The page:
Project Management Overview-World Bank Group

Project Management Overview

Project prioritization is of critical importance to organizations. An organization may have a list of projects to undertake yet there exist time and resource constraints. It may be difficult to make decisions on which projects to undertake first and which to come later. This calls for an objective and structured approach in dealing with such a situation in order to serve in the best interests of all stakeholders including customers, suppliers, and owners.

The World Bank Group (2014) report focuses on ways in which organizations can prioritize projects. The report identifies ten prioritization procedures that organizations can use in project management. The report focuses on prioritizing public investment projects such as infrastructure development. According to the report, it is important that a clear prioritization structure is established to enhance objectivity and minimize political influence. The report indicates that the first principle is to ensure the project aligns with the country’s long-term strategic vision. The project should also ensure maximum social, economic and environmental impact. Another important consideration is the life-cycle of the assets used in the project so as to manage costs. The cross-sectoral impacts of projects is considered since public projects may impact more than one area of the economy. Public projects require analysis of reliable data and backing from various political parties and stakeholders. Financing of projects should come from different sectors such as public and private sectors. These sectors should optimize delivery of the project. Lastly, evaluation of ongoing projects should be conducted.

Kipper (2014) analyzes the application of scoring method in prioritizing projects. This article first establishes five critical stages of any project which are listed as initiation, planning, performance, control and closure. In the management of a project, the goal is to put available resources to best use possible. Key decisions are made based on attractiveness (expected returns) of a project and its alignment with organizational objectives. In most organizations, projects are meant to increase the value of the company. Thus in prioritizing projects in organizations, the financial gain is important. Return on Investment (ROI) is used to prioritize projects in such cases. ROI measures a project’s returns with relation to invested capital. Net Present Value (NPV) is another criteria used to prioritize projects. NPV assesses the future streams of income from a particular project. Mathematical models are applied in complex projects to assess their profitability. Benefits are also assessed through various approaches such as cash flow analysis, economic models, contribution methods, and cost-benefit analysis.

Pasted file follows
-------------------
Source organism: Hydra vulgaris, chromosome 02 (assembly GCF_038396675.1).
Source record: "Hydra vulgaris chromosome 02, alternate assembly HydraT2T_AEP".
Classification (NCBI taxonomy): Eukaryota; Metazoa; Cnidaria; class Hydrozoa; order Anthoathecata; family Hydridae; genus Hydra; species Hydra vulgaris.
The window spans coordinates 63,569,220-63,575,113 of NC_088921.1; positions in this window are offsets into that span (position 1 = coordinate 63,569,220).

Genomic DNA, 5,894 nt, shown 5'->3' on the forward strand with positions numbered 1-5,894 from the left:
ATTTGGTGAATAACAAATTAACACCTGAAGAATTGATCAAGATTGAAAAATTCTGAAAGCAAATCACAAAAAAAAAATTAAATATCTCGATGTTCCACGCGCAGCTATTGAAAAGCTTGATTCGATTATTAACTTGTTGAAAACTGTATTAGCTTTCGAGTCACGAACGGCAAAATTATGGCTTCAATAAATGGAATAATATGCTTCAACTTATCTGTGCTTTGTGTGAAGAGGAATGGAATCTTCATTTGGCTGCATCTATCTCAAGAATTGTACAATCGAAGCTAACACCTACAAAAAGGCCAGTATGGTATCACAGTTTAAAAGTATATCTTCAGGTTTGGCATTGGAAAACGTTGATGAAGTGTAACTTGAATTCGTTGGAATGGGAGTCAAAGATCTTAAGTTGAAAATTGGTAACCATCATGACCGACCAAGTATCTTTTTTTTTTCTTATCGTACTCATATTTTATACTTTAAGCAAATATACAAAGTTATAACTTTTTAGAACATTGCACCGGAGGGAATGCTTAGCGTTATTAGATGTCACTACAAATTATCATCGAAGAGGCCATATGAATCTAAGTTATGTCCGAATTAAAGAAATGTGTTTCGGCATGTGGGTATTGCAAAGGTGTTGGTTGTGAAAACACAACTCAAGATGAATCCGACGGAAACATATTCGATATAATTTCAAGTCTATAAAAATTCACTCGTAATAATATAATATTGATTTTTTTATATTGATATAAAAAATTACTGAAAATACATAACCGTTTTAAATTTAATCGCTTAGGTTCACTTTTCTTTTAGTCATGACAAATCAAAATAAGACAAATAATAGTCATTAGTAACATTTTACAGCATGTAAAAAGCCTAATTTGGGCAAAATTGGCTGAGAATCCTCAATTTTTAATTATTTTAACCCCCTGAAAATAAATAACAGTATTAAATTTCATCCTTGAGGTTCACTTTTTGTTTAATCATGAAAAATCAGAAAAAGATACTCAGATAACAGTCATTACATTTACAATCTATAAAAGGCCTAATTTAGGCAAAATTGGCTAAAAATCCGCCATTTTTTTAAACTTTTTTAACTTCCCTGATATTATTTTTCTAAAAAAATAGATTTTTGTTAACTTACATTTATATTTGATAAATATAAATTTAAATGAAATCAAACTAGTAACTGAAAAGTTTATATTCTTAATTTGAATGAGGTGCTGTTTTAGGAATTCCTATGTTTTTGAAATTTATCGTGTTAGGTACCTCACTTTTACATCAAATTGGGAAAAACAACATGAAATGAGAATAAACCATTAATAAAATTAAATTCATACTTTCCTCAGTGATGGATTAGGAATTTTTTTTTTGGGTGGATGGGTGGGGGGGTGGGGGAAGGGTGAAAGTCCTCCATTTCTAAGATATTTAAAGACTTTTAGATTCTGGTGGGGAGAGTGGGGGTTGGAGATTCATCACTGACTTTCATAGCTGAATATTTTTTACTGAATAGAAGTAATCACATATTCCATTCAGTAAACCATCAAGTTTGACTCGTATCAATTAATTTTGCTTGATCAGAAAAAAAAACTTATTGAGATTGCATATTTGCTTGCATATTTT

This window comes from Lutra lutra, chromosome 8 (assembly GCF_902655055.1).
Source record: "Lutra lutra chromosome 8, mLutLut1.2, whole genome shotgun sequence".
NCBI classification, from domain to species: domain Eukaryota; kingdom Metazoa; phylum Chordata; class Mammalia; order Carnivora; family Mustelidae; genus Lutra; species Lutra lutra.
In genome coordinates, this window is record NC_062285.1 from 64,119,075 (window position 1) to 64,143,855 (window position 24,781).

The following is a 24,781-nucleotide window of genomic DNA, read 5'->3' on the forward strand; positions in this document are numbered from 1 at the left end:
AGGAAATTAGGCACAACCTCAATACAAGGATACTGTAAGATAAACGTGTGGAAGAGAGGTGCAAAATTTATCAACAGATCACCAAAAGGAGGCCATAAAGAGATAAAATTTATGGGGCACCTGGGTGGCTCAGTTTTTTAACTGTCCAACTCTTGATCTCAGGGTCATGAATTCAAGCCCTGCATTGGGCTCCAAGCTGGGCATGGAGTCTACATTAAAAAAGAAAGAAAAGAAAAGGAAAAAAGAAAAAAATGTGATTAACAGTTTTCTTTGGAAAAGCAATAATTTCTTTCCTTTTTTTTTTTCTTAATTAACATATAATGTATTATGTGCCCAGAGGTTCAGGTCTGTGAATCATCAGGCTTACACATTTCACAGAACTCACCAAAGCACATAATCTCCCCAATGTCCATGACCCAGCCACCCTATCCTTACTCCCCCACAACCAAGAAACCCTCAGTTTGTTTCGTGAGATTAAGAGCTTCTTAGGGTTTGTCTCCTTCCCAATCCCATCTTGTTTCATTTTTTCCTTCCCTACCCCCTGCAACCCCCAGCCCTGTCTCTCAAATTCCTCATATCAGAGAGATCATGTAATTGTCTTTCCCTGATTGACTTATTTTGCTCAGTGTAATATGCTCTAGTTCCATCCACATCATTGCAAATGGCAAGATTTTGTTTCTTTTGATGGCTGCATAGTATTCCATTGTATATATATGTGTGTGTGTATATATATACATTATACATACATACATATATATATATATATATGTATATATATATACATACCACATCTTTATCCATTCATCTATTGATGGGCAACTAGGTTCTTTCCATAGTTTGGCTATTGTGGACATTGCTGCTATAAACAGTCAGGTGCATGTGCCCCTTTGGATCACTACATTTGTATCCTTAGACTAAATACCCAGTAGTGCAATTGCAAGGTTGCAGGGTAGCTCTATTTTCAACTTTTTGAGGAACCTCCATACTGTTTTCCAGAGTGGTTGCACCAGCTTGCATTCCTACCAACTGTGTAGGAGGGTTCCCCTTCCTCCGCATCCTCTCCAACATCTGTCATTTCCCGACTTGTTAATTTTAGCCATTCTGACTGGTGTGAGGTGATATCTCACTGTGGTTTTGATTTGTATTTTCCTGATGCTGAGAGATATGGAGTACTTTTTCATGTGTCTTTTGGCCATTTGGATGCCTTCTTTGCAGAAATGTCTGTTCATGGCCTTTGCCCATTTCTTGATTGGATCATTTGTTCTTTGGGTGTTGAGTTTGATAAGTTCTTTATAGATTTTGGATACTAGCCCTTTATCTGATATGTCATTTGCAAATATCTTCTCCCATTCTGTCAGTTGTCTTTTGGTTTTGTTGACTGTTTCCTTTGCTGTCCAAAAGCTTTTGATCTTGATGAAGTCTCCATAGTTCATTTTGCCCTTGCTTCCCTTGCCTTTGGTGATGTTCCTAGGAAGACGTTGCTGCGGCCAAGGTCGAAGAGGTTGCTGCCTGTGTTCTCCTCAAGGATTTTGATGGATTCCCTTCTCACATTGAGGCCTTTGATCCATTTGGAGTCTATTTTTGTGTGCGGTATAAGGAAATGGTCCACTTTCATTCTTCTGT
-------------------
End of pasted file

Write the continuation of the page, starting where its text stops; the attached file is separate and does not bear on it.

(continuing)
From the above, there are quite a number of notable differences. In the article by World Bank Group (2014), prioritization of projects depends on whether they align with the country’s strategic vision. In the article by Kipper (2014), there is no need for alignment with the strategic vision of a country. According to the World Bank Group, projects should maximize social, economic, and environmental benefits. Majority of organizations does not take this into consideration since projects are meant to give maximum returns. In public projects, there is concern about the impact of a project across various sectors. In Kipper’s article, organizations do not assess the impacts of a project across sectors. Another outstanding difference in the articles is the purpose of the projects. From the World Bank Group article, priority of projects depends on whether they provide maximum benefits to the community. According to Kipper, projects are prioritized depending on the maximum returns or yields expected.

Urgency is of great importance while undertaking projects, whether in the public or private sector. Projects are expected to meet budgets and timelines established during the planning stages. Urgency is one of the greatest sources of pressure during the implementation of a project. In order to create a sense of urgency and help in keeping time, a project plan is developed which details the various stages of a project and expected timelines for completion of various activities. There are high costs in delaying the expected benefits from various projects. Time delays have significant impacts on the cost implications of a project. The longer a project takes to be completed the more costs are incurred. There are a number of measures established in order to mitigate risks associated with time delays. A common approach is the use of punitive damages whereby the contractor is forced to pay particular amounts to the client in the event that a project is long overdue and the contractor is liable.

Time delays in project management may lead to sustainability issues since the costs may go high beyond the planned budget. There are a number of tools that are used in timing of projects. Some of these tools include resource allocation charts, Gantt charts, work breakdown structures, and others. Project management requires a careful analysis of the time taken to complete particular project tasks and the entire span in which the entire project is expected to last. Timing in project involves estimation, meaning certain projects may take longer than expected while others may take a relatively shorter period.

References

Kipper, L. M. (2014). The Use of Scoring Method for Prioritizing the Project Portfolio. Journal   of Management Research, 6(1): 2-14.

World Bank Group. (2014). Prioritizing Projects to Enhance Development Impact. University of Toronto. Retrieved from: www.g20.utoronto.ca/…/6%20Prioritizing%20Proj.

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